October 23, 2012
European Transport Commissioner Siim Kallas made the following comment a few weeks ago when discussing the Connecting Europe Facility:
If transport does not flow or connect smoothly, our economy will fail to grow and we risk losing our competitive edge in the global marketplace. Put simply, transport enables us to connect to compete.
Siim Kallas, European Transport Commissioner
He is absolutely right of course. Not only does transport allow European integration to occur and trade to develop between European countries, but it also provides for European jobs to build and service the infrastructure (not to mention European relaxation!). This week, we have released a new report which explores the role aviation plays in – and between – the European Union’s 27 member states. It is an extension of a report released earlier this year looking at the global picture, Aviation: benefits beyond borders.
Analysis from Oxford Economics has found that 7.8 million jobs and €475 billion in gross domestic product are supported by aviation in the EU27. That’s nearly 4% of European GDP. Aside from high-value jobs in aerospace manufacturing and engineering, air transport provides employment in areas across a wide range of skills, from advanced logistics, catering, customer service, maintenance, pilots and cabin crew. Add to this the jobs supported through the aviation supply chain and in the tourism made possible by air travel and you soon start to realise the important role that aviation can play in helping to boost economies – of particular importance in Europe right now.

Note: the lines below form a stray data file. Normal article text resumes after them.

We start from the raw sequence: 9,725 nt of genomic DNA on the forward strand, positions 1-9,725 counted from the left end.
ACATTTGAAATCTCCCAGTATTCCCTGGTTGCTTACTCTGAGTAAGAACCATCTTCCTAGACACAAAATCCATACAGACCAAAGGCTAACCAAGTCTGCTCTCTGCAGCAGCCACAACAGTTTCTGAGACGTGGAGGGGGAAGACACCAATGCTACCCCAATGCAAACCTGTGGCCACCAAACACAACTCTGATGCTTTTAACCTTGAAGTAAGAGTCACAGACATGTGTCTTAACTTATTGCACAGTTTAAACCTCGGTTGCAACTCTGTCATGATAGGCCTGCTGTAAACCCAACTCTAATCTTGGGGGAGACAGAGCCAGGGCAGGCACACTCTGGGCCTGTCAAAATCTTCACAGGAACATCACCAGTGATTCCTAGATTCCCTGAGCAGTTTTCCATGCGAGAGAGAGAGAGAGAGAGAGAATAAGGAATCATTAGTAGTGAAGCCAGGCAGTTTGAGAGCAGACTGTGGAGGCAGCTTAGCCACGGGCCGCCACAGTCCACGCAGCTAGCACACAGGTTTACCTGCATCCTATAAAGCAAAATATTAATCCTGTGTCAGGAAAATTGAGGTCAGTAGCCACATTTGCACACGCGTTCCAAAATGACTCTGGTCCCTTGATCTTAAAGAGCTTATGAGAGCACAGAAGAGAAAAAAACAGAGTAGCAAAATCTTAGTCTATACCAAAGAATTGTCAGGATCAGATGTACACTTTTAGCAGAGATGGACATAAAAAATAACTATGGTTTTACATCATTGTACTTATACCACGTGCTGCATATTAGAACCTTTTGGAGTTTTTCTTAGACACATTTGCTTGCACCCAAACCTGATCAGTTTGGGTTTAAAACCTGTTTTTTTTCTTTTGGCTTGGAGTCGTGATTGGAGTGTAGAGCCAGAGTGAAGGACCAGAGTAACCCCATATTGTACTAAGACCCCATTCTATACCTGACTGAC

While aviation carries 0.6% of the volume of EU trade with the rest of the world, it covers 22.7% of the trade by value. This demonstrates that the €654 billion in extra-EU27 trade transported by air in 2010 is made up of very high-value commodities. Malta, Ireland, Luxembourg and Cyprus all have particularly important high-tech component sectors. And the trade in fresh produce can have very real, long-term, benefits for trading partners.
When the Eyjafjallajokull Volcano erupted in 2010, around €3.7 billion was lost from the global economy. But even harder hit were the economies of African trading partners such as Kenya, Zambia and Ghana where an estimated €48.5 million was lost from the economy as fresh produce was unable to reach its European customers and rotted. A sign of how, through air transport, European consumers can build sustainable businesses in developing nations, rather than simply sending aid.ATAG